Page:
chapter  VII
Pages 7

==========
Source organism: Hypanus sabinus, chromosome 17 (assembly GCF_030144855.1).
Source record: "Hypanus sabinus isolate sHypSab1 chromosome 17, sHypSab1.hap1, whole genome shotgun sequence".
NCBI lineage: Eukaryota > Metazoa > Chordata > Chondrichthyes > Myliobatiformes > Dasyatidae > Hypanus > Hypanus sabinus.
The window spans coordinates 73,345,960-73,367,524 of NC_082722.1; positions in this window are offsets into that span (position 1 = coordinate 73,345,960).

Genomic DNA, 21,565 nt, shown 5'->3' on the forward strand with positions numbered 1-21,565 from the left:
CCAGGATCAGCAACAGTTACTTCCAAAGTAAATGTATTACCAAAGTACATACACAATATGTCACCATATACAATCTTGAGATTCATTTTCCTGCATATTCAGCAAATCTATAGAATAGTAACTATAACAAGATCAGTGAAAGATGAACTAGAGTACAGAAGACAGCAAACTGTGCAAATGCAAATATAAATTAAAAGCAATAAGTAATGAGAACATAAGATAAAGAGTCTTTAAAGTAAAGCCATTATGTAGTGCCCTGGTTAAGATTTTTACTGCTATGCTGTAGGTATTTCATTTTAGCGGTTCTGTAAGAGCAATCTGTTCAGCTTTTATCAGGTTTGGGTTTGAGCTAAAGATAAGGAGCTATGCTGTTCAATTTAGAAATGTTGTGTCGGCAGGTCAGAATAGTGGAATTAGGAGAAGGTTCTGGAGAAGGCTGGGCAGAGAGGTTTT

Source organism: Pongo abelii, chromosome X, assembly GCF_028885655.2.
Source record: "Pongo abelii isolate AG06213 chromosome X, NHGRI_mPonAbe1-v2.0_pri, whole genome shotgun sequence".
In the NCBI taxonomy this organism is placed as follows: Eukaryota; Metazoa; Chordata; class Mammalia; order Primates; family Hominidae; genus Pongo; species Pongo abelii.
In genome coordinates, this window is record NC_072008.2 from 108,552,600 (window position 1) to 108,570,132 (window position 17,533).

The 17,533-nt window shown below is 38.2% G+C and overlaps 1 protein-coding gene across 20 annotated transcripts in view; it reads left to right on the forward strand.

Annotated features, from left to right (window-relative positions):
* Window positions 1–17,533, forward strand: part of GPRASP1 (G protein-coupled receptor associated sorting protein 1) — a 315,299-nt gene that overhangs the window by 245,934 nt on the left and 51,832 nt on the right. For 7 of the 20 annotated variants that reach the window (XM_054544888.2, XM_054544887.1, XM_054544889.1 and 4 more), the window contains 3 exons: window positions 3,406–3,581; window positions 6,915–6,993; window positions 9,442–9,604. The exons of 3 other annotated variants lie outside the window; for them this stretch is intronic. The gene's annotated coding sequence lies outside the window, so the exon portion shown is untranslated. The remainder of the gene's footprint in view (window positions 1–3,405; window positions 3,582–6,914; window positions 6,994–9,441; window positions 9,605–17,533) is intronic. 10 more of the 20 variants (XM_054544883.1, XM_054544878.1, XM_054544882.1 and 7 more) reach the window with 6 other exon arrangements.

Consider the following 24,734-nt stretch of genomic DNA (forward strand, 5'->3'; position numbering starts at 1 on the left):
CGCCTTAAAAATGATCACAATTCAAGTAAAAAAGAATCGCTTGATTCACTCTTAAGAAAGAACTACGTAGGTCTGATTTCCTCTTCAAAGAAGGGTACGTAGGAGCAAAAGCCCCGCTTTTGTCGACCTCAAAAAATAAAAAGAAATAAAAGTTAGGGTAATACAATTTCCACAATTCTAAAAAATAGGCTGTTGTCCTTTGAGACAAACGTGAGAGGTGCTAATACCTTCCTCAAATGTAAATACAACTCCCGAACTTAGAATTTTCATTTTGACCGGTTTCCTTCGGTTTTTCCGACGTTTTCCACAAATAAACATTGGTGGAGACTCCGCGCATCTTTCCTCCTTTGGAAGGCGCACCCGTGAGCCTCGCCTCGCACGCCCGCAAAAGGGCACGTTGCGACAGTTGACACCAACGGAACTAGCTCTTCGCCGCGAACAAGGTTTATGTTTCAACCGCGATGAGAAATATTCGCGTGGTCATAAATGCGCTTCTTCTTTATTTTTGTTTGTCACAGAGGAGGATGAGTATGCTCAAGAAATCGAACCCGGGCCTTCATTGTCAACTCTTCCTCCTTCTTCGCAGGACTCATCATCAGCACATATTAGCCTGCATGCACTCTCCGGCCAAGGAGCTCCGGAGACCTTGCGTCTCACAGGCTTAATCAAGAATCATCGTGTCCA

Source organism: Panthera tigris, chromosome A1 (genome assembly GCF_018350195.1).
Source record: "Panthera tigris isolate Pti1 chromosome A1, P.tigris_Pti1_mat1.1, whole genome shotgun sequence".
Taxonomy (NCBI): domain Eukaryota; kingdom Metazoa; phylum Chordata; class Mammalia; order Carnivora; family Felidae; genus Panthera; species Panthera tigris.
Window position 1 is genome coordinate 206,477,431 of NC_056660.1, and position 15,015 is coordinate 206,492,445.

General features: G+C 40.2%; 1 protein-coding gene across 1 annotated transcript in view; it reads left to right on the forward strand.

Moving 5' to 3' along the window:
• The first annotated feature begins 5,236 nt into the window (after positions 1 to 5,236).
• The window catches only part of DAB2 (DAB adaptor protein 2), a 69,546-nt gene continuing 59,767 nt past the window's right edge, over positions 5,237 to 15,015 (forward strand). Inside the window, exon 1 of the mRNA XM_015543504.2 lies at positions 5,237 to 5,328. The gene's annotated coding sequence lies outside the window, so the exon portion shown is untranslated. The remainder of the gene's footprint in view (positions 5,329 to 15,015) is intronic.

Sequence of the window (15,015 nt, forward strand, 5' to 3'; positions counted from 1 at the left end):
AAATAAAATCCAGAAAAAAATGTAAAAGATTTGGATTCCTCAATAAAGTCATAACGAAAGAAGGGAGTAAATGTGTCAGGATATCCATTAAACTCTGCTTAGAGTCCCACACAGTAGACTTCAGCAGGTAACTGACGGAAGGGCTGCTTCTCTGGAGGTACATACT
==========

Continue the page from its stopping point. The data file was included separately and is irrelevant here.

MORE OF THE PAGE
Since its incarnation as a ‘science’ (taken to be with the publication in 1776 of Adam Smith’s Wealth of Nations), economic theoreticians and other practitioners of the ‘dismal science’ have acknowledged that a great many of those variables essential to an understanding of the actual workings of an economy are immeasurable of being measured. Among those variables for which measurement and calculation are impractical if not impossible are many, such as utility, uncertainty, and intensity of preferences, which are so subjective but which are nonetheless (or at any rate should be) among the primary concerns of the discipline.